It is easy to be seduced by the cinematic and conceptual beauty of disassembly, but in reality it tells only part of a more complex problem. The true environmental cost of shipping in components from around the world, assembling them, packaging them, and shipping them back out around the world is hardly benign. Still, all three manufacturers have overseas assembly plants, reducing the cost of shipping, and all three use blankets rather than cardboard for packaging on large domestic deliveries. Herman Miller even has a biofuel fleet for local-area deliv­eries. But a life-cycle assess­-ment would certainly not put chair manufacturing up there with community-supported agriculture. Components are shipped in and chairs are shipped out on old-fashioned gas-guzzling trucks and boats. Jay Bolus, vice president of technical operations at MBDC, admits that it is a subject the system has yet to take on. “Carbon neutrality is something Cradle to Cradle doesn’t address right now,” he says.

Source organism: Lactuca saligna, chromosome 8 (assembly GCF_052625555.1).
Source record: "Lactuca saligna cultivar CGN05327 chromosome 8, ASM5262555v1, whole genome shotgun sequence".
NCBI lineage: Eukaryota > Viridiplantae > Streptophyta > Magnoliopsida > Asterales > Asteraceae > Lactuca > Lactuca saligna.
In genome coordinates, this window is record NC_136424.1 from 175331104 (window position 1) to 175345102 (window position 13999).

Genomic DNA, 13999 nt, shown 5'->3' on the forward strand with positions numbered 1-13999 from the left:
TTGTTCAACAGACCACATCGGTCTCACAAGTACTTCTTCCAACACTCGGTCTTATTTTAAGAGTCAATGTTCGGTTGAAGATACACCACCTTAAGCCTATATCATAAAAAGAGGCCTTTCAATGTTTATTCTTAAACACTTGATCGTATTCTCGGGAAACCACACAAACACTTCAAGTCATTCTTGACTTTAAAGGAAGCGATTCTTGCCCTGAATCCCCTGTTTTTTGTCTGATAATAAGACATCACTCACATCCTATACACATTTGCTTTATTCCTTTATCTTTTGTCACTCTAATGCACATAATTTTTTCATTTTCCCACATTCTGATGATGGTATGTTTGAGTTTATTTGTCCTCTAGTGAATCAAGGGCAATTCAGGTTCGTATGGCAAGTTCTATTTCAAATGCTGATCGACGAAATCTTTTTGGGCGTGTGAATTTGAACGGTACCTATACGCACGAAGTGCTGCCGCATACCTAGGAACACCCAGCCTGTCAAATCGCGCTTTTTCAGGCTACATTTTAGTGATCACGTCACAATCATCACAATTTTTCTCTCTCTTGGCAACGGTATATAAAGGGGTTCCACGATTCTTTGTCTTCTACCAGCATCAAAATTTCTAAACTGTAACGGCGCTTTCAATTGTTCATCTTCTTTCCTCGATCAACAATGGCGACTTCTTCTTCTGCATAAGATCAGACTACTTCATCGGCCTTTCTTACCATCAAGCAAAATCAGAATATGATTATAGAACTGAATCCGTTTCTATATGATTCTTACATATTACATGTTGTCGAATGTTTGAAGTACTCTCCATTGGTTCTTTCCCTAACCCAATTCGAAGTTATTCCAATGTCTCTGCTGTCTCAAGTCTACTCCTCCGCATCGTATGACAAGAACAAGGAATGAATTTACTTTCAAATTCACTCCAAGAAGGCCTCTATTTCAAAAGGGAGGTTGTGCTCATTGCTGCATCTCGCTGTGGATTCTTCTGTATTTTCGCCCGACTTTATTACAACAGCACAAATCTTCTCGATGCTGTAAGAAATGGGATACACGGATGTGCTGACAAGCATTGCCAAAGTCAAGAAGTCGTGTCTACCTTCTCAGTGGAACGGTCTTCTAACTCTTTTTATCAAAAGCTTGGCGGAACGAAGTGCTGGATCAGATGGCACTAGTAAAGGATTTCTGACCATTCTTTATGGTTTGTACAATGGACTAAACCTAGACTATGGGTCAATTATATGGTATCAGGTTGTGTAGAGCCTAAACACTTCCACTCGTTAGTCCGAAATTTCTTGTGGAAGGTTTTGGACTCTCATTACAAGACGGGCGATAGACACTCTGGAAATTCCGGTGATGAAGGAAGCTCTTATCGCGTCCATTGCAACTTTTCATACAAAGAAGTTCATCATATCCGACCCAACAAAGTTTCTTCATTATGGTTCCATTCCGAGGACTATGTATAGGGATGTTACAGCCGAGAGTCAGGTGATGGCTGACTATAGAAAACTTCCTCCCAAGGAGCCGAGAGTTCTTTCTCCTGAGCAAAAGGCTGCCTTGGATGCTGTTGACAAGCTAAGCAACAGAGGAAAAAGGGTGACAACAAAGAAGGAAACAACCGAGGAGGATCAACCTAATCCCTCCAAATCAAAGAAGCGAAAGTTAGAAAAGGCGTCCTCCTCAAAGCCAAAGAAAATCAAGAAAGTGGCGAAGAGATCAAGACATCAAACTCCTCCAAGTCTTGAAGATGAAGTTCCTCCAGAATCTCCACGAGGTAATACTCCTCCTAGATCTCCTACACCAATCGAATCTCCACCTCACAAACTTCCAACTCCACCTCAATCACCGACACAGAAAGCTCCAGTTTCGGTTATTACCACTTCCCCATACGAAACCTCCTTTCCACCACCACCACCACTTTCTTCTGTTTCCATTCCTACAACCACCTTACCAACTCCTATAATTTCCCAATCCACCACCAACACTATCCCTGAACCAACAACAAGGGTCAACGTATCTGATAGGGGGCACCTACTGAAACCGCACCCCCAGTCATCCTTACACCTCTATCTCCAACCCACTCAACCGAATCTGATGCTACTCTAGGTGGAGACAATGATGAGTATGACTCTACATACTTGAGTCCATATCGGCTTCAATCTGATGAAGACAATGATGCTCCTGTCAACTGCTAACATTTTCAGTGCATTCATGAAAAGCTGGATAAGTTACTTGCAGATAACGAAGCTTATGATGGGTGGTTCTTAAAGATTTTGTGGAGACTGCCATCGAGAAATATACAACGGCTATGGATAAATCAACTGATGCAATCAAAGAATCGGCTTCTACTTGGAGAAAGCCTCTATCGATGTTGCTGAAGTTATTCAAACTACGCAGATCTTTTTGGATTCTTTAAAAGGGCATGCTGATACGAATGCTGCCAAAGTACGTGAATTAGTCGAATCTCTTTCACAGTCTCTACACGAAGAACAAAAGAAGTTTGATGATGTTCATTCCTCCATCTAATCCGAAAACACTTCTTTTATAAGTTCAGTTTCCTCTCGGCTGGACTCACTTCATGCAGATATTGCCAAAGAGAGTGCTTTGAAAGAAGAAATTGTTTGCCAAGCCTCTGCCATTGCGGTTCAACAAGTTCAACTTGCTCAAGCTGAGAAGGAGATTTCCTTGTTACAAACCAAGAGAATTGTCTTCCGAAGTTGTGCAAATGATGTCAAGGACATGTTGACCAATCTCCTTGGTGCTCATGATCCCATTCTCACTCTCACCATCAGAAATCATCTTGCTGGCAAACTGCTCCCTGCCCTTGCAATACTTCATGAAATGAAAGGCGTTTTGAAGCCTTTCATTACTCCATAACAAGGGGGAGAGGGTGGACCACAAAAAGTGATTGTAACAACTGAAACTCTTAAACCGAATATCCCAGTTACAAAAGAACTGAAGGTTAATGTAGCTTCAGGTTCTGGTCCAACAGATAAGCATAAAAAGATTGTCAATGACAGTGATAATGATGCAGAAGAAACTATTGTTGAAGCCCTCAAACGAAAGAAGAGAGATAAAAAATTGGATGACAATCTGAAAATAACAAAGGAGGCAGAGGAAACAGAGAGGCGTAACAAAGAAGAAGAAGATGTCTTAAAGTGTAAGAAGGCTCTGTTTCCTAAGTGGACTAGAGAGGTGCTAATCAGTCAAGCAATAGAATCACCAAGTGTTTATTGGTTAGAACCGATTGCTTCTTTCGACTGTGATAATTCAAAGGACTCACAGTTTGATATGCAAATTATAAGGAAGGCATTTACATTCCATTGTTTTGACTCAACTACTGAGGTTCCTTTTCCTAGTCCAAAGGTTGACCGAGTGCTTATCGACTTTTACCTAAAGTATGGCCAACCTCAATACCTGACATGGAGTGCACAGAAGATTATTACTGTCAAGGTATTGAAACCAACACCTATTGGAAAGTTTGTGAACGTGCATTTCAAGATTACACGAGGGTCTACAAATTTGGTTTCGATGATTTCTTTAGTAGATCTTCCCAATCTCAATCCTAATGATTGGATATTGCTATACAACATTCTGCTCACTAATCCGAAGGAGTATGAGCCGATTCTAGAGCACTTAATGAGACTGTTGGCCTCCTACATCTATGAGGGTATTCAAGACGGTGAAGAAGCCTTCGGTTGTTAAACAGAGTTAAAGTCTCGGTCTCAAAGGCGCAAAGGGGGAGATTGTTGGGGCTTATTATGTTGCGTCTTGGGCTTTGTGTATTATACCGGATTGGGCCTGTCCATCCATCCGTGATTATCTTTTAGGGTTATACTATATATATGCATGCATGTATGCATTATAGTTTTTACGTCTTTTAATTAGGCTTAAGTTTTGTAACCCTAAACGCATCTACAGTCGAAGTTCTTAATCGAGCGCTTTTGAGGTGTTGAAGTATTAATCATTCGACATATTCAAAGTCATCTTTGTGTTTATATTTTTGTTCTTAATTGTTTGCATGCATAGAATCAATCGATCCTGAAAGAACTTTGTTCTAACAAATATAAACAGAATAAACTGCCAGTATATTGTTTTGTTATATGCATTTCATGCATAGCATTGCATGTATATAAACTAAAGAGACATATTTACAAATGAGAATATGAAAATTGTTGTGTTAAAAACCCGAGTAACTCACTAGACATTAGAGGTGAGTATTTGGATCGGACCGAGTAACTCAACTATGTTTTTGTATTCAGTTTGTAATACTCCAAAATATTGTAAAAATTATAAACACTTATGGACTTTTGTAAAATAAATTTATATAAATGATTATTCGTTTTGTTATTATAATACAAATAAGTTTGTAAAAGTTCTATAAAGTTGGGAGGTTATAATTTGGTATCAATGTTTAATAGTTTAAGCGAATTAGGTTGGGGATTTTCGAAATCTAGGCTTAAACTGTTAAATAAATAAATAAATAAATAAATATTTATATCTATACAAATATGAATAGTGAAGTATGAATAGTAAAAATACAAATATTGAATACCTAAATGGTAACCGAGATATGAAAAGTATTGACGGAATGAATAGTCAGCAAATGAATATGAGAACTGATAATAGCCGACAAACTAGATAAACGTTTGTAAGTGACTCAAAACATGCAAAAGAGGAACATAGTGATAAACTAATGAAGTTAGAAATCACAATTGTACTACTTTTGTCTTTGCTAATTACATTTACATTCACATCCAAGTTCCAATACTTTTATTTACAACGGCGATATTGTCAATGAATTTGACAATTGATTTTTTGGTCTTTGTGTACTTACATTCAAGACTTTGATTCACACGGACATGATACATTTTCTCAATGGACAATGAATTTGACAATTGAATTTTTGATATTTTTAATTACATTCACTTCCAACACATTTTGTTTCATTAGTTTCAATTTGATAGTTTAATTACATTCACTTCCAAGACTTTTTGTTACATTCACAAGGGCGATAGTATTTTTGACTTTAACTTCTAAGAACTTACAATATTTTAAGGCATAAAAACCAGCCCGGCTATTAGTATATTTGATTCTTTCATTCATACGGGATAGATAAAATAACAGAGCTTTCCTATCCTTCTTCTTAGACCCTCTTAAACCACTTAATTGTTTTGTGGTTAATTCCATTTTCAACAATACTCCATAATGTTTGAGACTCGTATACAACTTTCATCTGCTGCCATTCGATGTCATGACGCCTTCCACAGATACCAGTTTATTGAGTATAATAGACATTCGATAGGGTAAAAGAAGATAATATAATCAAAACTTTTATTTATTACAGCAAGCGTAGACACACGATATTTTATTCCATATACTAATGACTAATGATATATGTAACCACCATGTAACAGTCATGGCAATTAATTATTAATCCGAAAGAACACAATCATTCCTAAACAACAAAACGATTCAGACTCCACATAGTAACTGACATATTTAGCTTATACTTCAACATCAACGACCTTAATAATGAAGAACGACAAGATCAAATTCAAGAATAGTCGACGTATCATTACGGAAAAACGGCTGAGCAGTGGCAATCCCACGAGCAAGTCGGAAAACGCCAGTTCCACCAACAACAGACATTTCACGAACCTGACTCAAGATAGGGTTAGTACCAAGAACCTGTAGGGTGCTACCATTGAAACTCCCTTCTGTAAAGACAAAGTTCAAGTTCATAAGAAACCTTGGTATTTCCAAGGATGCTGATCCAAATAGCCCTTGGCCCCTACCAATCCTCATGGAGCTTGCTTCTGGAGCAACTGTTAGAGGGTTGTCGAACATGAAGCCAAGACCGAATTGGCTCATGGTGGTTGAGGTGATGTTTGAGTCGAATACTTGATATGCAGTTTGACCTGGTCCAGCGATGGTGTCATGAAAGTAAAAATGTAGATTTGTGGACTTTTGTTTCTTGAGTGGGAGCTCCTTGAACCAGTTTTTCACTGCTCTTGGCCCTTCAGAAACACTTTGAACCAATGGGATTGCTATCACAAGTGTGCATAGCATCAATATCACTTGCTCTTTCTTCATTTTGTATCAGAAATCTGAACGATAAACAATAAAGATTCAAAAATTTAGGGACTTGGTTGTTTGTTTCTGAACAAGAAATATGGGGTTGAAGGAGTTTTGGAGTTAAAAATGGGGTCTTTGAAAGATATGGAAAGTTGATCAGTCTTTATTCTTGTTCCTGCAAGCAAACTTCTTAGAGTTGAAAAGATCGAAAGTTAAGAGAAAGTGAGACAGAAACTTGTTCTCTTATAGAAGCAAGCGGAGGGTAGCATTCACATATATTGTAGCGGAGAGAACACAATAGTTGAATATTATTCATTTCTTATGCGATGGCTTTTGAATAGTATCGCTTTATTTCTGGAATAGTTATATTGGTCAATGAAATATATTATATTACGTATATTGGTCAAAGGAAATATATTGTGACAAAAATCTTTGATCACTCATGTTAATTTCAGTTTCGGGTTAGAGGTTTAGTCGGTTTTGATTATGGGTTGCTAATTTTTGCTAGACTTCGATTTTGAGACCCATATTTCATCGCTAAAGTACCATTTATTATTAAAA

Each of these chairs is designed to withstand 12 years of 24-hour use, so none of them is likely to end up in the recycling stream anytime soon, but this distance seems to breed a little poetic license. Steelcase’s brilliantly written brochure for Think waxes eloquently in the conditional tense, suggesting that the materials in the chair could end up all around you: your bath made of the recycled polyethylene terephthalate (or PET), your hairbrush made of the recycled nylon, your carpet made of the recycled polypropylene, and your golf clubs made of the aluminum. So far the furniture industry has yet to provide an infrastructure facilitating chair return and materials recovery.